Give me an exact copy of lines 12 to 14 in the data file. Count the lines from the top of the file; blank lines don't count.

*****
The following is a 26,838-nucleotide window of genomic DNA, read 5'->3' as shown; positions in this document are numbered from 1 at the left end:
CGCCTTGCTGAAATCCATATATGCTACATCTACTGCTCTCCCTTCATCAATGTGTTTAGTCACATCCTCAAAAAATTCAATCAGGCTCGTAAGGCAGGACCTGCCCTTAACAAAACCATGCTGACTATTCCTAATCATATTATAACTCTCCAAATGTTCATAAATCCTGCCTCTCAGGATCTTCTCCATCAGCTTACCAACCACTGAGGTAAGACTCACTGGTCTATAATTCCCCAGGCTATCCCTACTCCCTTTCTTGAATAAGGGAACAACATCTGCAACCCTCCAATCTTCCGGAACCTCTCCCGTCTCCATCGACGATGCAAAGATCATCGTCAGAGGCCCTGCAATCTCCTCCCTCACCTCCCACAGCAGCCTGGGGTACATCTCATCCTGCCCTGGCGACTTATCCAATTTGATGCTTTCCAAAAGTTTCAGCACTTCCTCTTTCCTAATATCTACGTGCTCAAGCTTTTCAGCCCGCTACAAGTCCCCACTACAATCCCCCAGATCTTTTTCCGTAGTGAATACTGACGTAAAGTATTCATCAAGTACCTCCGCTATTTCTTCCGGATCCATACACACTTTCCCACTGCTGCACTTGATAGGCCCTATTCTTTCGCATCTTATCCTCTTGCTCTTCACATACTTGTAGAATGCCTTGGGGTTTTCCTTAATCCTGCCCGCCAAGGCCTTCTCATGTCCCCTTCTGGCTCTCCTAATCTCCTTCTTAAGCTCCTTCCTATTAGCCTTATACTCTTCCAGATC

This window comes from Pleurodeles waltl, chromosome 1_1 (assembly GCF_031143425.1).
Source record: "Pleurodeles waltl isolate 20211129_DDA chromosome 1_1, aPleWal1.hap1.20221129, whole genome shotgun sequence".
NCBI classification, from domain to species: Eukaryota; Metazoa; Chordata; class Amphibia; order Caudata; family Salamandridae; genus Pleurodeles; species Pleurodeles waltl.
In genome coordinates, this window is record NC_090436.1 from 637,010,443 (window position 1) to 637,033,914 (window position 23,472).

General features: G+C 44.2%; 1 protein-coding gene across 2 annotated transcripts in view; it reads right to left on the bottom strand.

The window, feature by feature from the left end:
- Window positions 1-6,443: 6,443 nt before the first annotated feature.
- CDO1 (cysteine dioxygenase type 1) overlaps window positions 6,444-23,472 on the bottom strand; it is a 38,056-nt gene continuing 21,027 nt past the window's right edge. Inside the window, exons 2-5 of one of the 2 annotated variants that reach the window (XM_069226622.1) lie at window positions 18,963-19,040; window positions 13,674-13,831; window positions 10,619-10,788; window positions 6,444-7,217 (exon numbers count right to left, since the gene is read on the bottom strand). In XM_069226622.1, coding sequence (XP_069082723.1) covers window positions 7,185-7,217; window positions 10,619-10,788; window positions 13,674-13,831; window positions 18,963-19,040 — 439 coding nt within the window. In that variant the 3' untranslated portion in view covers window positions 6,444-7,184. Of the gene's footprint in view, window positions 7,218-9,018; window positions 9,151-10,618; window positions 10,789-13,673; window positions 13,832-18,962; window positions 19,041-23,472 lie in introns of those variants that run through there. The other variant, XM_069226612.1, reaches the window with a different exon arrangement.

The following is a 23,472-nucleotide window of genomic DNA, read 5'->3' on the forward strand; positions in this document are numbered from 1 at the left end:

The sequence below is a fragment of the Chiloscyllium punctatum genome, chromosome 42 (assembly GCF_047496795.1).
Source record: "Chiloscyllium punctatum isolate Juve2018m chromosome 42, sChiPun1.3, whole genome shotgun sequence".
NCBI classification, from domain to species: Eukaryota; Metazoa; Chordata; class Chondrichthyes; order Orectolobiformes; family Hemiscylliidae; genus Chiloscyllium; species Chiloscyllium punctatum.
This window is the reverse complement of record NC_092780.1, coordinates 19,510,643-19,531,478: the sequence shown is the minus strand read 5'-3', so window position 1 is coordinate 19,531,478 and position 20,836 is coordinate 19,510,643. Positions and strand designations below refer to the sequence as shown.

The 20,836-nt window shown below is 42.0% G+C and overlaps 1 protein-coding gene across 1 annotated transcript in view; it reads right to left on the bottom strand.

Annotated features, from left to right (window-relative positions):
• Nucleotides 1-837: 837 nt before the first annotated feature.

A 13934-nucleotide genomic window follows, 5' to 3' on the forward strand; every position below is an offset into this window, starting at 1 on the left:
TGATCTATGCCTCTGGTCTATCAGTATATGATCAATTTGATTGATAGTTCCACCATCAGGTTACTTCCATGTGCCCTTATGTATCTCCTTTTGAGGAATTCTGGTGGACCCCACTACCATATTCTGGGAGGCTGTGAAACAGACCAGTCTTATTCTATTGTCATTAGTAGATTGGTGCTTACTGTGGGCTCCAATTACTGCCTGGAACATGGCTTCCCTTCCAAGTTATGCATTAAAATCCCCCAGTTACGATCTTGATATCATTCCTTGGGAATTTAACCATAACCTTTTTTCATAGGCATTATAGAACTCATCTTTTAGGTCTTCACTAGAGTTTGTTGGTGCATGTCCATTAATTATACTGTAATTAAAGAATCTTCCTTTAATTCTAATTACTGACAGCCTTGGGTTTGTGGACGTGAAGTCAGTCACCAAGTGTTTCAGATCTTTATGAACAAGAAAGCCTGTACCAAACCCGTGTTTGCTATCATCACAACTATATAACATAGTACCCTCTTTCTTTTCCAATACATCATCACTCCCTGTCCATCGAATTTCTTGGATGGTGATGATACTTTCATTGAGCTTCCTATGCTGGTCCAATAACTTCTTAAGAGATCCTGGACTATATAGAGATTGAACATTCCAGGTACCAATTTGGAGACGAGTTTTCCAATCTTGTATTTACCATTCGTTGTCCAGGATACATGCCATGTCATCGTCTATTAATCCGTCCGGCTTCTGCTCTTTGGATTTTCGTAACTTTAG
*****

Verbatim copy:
The sequence below is a fragment of the Chiloscyllium punctatum genome, chromosome 42 (assembly GCF_047496795.1).
Source record: "Chiloscyllium punctatum isolate Juve2018m chromosome 42, sChiPun1.3, whole genome shotgun sequence".
NCBI classification, from domain to species: Eukaryota; Metazoa; Chordata; class Chondrichthyes; order Orectolobiformes; family Hemiscylliidae; genus Chiloscyllium; species Chiloscyllium punctatum.